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Our nation’s resilience depends on you and your neighbors preparing for potential hazards in your communities. We want to increase outreach efforts and encourage everyone to take actionable steps to be prepared.
We’ve extended the conversation period and your posts on the topics listed below will help us begin to develop a national campaign encouraging people to take actions in their everyday lives to prepare for disasters. This effort is a major part of Presidential Policy Directive 8 / PPD-8: National Preparedness – and it is one of the most visible ways the whole community will be involved in keeping our nation safe and resilient.
Click the links below to access the topic’s page, where you can post your ideas, and read and comment on others’ ideas. We look forward to hearing from you now and as more topics are posted.
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Wife and I have both taken the Coumminty Emergency responce training. I even took the train the trainer program. above the director of our city teem objection. She toold me I could not take it I told her the state of Missouri said I could. So to get even she will not allow me to teach any classes. So I took on the passion of spreading the work to church or any one who wants to learn. I have found that people think it... more »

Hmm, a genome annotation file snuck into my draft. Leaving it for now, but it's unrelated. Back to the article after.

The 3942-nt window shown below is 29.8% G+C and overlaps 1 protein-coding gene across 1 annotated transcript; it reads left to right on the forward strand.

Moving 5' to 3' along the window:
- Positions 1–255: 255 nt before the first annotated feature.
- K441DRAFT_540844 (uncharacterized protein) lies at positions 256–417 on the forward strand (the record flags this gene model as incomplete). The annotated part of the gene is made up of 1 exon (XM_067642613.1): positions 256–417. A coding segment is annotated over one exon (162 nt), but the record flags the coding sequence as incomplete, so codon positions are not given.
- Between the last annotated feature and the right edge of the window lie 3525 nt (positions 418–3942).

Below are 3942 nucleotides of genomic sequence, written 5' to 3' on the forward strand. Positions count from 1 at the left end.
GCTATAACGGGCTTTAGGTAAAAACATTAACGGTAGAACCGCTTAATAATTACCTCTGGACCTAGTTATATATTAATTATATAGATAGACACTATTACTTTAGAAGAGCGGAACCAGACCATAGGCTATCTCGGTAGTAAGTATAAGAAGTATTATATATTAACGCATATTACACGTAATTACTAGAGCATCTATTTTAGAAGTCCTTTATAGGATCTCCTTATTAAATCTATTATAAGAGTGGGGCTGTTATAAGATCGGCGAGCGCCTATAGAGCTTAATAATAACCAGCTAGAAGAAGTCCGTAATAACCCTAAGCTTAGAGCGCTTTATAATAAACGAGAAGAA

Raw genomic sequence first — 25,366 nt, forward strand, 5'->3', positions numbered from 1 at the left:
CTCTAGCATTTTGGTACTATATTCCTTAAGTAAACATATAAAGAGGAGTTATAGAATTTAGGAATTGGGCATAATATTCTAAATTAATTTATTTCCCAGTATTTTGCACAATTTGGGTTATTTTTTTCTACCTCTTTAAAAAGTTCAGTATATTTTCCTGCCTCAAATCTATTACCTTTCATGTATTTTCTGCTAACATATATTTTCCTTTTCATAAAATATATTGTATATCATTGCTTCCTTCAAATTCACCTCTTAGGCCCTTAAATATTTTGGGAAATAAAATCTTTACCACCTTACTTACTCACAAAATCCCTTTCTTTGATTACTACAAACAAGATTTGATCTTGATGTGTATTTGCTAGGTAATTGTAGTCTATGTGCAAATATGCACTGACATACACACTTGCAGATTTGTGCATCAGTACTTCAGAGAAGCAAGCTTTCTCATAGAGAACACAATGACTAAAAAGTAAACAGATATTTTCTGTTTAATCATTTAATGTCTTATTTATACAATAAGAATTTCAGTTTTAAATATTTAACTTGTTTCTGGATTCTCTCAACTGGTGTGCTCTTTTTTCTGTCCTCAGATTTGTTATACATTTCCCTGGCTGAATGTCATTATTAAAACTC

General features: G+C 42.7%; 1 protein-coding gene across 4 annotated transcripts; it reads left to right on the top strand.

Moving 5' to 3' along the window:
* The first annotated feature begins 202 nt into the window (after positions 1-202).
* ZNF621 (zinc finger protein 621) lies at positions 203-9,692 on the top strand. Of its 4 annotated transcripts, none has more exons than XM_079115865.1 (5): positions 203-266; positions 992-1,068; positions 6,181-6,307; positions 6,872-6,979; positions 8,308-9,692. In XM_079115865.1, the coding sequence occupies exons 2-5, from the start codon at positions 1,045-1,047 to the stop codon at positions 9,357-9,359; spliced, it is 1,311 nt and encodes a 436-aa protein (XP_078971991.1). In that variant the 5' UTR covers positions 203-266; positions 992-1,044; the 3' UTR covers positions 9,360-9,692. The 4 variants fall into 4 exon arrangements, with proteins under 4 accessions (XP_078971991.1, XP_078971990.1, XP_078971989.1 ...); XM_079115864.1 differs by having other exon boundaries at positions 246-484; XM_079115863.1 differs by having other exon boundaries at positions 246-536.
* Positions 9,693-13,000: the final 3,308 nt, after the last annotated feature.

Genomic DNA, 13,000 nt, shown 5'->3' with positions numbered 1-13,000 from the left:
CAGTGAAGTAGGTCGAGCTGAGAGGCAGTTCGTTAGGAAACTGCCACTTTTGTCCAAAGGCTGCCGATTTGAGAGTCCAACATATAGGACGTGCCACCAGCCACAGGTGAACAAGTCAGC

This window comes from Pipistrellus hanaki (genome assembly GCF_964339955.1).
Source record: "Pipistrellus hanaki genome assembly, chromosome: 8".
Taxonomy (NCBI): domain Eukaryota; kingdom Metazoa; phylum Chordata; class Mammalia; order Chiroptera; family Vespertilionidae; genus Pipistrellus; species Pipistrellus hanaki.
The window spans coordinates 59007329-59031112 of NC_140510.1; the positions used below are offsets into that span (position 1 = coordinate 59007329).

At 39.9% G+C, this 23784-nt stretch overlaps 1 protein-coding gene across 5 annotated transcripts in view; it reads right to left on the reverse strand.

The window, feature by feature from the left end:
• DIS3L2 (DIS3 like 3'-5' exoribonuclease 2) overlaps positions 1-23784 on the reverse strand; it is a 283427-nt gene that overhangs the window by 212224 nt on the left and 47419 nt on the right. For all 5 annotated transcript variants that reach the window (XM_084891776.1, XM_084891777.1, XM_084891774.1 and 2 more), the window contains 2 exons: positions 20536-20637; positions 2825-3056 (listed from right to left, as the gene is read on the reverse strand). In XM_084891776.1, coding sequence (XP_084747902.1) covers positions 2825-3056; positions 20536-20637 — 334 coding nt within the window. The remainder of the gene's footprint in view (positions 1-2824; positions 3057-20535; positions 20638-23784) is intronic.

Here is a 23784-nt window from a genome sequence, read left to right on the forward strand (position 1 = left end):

When an area is struck by a disaster the most major thing people are in need of is power for many things from air cleaning and ac to heat and lights for searching for survivors. I am currently working on the composition of a vehicle that can supply volunteers that go into a "Disaster Area" with rechargable power units,lighting,communication units, and several other power reliant sources that are detromental to such "Disaster... more »
Pioneering work done after the Loma Prieta Earthquake (1989) where grants were given to community-based organizations to fund activities to enhance preparedness resulted in lessons that have not been remembered nor applied well after Sept. 11, 2001. Fundamentally, the most important lesson is "make it simple, easy, and a part of everyday life." When provided 1,000-item lists of "stuff" to buy, or lists of "gotta do's"... more »
When first-responders leave the scene of a disaster, the survivors often become overwhelmed by the trauma, shock, and stress brought about by losing their home or being displaced. The state of chaos created by disasters coupled with the lack of knowledge of what to do in the aftermath makes disaster survivors vulnerable to making uninformed decisions or falling prey to the many pitfalls that accompany post-disaster scenarios.... more »
There use to be Manual pumps to get gasoline. If we could revise them & put one at various locations then we wouldn't need electricity to get gasoline after storms. It might even be less expensive than generators.
I am NFPA & IFSAC certified in Fire fighting & First responder.There has got to be a system set up so that we are mobilized through FEMA. Watching Sandy victims when I know we are more than qualified to do what we are trained for.Governor's have data for all their EMA offices & the First responders. We need a central system.This has been the case for years.Organization is not a strong suit for FEMA. Why haven't all EMA... more »